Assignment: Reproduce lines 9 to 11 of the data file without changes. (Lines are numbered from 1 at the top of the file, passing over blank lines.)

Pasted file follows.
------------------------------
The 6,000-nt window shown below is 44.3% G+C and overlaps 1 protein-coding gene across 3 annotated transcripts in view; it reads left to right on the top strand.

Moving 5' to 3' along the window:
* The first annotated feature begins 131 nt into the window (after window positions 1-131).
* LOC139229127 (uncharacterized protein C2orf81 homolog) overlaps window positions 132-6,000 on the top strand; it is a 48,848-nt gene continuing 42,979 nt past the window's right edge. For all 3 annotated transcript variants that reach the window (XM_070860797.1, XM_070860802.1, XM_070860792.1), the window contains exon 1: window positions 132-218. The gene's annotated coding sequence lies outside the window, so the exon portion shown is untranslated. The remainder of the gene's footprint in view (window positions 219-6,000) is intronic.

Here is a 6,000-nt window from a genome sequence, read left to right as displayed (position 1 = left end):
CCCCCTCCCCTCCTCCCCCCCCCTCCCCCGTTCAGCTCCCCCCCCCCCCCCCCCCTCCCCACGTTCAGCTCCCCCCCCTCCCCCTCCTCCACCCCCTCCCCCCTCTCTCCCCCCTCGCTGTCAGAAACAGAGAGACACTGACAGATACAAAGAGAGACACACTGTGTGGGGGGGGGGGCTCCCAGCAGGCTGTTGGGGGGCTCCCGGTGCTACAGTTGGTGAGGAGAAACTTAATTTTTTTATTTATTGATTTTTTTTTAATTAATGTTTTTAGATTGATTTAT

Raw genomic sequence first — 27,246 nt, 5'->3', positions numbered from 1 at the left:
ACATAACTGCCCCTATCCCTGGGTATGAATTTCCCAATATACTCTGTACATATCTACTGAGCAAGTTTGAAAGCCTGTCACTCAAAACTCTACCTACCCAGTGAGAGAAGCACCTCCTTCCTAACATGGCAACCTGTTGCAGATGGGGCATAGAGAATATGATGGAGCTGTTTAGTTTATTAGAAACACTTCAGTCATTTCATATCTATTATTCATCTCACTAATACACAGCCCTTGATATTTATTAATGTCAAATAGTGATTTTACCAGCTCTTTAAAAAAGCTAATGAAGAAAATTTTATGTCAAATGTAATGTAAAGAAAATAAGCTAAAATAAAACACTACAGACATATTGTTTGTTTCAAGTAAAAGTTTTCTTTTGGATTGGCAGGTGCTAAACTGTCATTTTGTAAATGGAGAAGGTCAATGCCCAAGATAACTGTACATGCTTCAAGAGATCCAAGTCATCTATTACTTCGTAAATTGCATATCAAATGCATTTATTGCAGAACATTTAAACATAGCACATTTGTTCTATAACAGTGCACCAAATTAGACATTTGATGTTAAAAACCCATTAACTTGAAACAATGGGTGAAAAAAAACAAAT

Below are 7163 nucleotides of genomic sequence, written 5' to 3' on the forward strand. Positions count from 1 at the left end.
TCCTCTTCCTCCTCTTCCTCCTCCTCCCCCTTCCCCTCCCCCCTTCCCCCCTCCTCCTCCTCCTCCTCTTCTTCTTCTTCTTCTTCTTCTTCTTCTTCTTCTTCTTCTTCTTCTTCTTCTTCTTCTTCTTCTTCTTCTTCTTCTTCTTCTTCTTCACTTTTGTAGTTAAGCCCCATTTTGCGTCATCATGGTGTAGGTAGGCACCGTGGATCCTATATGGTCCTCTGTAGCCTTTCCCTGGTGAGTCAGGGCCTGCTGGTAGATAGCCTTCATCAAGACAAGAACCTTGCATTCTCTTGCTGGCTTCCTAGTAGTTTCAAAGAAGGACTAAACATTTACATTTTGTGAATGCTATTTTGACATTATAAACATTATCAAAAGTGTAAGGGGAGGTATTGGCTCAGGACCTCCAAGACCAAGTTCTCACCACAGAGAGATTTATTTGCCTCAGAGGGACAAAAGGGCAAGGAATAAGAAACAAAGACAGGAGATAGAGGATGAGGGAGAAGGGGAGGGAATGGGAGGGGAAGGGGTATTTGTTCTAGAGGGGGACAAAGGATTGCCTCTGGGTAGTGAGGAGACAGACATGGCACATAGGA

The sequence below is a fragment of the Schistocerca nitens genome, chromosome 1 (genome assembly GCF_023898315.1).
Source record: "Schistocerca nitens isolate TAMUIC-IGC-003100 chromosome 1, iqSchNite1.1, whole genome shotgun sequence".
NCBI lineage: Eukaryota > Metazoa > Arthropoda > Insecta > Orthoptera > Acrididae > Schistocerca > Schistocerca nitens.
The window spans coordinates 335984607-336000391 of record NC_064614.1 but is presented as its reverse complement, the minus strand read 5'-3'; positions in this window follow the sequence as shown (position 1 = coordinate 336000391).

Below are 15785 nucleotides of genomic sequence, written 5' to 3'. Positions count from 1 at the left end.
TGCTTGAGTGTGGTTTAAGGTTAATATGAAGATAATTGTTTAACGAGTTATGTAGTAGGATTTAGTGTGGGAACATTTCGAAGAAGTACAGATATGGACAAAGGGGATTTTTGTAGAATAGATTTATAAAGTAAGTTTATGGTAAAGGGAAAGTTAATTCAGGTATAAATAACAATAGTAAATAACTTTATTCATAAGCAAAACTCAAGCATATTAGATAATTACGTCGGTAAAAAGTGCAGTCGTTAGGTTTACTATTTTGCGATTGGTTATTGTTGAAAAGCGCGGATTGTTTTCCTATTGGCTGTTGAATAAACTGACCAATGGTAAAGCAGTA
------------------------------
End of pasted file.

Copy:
Below are 7163 nucleotides of genomic sequence, written 5' to 3' on the forward strand. Positions count from 1 at the left end.
TCCTCTTCCTCCTCTTCCTCCTCCTCCCCCTTCCCCTCCCCCCTTCCCCCCTCCTCCTCCTCCTCCTCTTCTTCTTCTTCTTCTTCTTCTTCTTCTTCTTCTTCTTCTTCTTCTTCTTCTTCTTCTTCTTCTTCTTCTTCTTCTTCTTCTTCTTCACTTTTGTAGTTAAGCCCCATTTTGCGTCATCATGGTGTAGGTAGGCACCGTGGATCCTATATGGTCCTCTGTAGCCTTTCCCTGGTGAGTCAGGGCCTGCTGGTAGATAGCCTTCATCAAGACAAGAACCTTGCATTCTCTTGCTGGCTTCCTAGTAGTTTCAAAGAAGGACTAAACATTTACATTTTGTGAATGCTATTTTGACATTATAAACATTATCAAAAGTGTAAGGGGAGGTATTGGCTCAGGACCTCCAAGACCAAGTTCTCACCACAGAGAGATTTATTTGCCTCAGAGGGACAAAAGGGCAAGGAATAAGAAACAAAGACAGGAGATAGAGGATGAGGGAGAAGGGGAGGGAATGGGAGGGGAAGGGGTATTTGTTCTAGAGGGGGACAAAGGATTGCCTCTGGGTAGTGAGGAGACAGACATGGCACATAGGA

The sequence below is a fragment of the Schistocerca nitens genome, chromosome 1 (genome assembly GCF_023898315.1).